Does your cat like to chew on grass-like houseplants? Does your dog like to snack on “people food”? Do you find that your pet bird likes being in the kitchen with you? Unfortunately, all of these situations and many more can set the stage for poisoning, injuring, or even killing a pet.
Here are some tips on protecting your pet against common hazards in the house and garden. Let’s start with the garden.
Water features are a popular addition to many gardens and yards. However, dogs and cats should not be allowed near the ponds. They might lick up water that is contaminated with pond chemicals or fish food, and a puppy or kitten could drown. If you have fish in the pond, be aware of their safety, too.
Excessive vegetation and debris in and on the pond can suffocate your fish – so can a layer of snow on top of an ice-covered pond. Make sure to clear out vegetation and thin pond plants to avoid this, and clear snow away from the top of ponds. Also, break a hole in the ice to give the fish oxygen.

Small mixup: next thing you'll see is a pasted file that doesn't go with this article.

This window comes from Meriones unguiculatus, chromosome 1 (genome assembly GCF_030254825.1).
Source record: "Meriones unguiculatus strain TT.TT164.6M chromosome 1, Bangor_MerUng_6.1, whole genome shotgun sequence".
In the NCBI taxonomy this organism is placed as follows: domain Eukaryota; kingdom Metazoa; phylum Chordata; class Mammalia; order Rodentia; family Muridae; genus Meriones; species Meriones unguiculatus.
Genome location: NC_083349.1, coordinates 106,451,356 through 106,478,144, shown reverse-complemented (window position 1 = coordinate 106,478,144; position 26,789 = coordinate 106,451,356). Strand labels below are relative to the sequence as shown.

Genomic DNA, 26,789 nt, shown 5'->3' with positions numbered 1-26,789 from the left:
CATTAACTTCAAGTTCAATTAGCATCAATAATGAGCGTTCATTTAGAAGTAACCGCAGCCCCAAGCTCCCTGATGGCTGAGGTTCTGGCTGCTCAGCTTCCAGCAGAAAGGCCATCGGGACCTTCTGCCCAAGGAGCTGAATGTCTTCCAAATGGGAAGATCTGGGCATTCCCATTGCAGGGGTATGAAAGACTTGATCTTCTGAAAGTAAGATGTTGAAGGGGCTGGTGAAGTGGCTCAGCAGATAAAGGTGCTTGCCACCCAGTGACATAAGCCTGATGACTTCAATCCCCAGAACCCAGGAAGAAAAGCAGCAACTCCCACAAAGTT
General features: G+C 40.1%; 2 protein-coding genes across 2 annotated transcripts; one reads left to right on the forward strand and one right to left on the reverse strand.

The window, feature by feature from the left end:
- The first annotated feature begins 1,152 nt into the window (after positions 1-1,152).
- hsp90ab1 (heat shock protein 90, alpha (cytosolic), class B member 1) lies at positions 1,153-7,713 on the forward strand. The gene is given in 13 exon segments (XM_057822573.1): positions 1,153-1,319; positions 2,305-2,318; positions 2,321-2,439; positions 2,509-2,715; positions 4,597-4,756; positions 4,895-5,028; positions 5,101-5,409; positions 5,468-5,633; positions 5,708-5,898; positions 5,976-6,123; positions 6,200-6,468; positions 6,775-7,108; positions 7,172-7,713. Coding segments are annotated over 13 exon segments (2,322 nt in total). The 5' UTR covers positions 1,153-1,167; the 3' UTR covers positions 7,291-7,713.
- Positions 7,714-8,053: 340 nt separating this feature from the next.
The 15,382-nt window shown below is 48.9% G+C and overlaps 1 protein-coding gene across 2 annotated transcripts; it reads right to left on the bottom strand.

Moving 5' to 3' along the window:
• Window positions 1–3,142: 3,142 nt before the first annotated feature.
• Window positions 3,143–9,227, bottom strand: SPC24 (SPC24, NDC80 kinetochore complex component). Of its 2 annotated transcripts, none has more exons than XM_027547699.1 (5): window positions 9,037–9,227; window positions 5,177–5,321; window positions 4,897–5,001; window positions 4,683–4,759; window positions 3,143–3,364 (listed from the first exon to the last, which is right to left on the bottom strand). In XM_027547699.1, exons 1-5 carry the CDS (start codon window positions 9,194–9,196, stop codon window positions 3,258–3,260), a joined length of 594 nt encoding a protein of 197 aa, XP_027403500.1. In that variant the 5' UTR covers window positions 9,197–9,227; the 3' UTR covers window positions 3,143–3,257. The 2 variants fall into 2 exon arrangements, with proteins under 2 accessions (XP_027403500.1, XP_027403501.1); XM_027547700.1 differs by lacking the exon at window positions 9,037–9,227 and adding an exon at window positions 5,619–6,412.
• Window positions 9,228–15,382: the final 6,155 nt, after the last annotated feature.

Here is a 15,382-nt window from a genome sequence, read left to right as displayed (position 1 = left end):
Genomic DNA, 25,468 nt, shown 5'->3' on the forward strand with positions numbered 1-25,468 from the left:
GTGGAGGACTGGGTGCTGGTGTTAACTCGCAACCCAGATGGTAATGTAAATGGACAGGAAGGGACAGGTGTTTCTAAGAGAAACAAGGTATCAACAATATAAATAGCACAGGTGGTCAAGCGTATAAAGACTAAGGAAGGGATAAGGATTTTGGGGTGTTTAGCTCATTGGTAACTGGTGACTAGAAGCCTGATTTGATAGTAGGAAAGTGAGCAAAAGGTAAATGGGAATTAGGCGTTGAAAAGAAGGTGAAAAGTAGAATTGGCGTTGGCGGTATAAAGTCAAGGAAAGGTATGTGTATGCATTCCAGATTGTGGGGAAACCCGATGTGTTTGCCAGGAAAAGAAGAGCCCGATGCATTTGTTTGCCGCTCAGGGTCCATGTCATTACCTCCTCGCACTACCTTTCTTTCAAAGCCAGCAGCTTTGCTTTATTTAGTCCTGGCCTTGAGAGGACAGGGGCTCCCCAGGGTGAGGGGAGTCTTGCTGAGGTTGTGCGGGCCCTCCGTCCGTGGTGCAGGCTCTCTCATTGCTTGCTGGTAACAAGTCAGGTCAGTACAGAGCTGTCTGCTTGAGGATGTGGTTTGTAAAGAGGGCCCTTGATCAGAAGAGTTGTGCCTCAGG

A good rule of thumb is to fence off a pond and any other water features, such as fountains.
All animals are susceptible to heat stroke. Never shut an animal of any kind in a car on a hot day, even with windows cracked. It only takes a few minutes for the heat in the car to get to dangerous levels. Animals need access to shade, too – don’t keep a dog or cat in direct sunlight on hot summer days.
Animals with heat stroke might go into a stupor, vomit, pant excessively, or even go into a coma. Make sure your animal isn’t panting and fidgeting and acting uncomfortable – if it is, these are signs that heat stroke could come on quickly.
Keep all house plants out of the reach of cats and dogs. Hanging plant pots are good for keeping plants up and out of animals’ reach. The only exception is “cat grass,” catnip, or other plants obtained from your vet or pet store that are specifically for cats. If you have a pet bird, make sure it does not have access to house plants.
When your home is undergoing a major overhaul or even just some improvement, your pets will probably find the disruption stressful. Make sure your pets are out of the way of any handymen, contractors, or other workers. Pets can get injured easily or escape outdoors during home renovation. Temporary confinement in crates and cages, while unpleasant to some animals, are the best solution for keeping them out of harm’s way.
Some people like to feed their pets “people food,” but be aware – some foods that are harmful or healthy for us can have quite the opposite effect on pets. Here are some foods considered toxic for cats and dogs:
* Alcohol (such as beer or wine)
* Xylitol sweetener
* Coffee (animals metabolize caffeine differently than humans)
With some basic awareness and a few precautions, you can keep your pets safe this summer and beyond.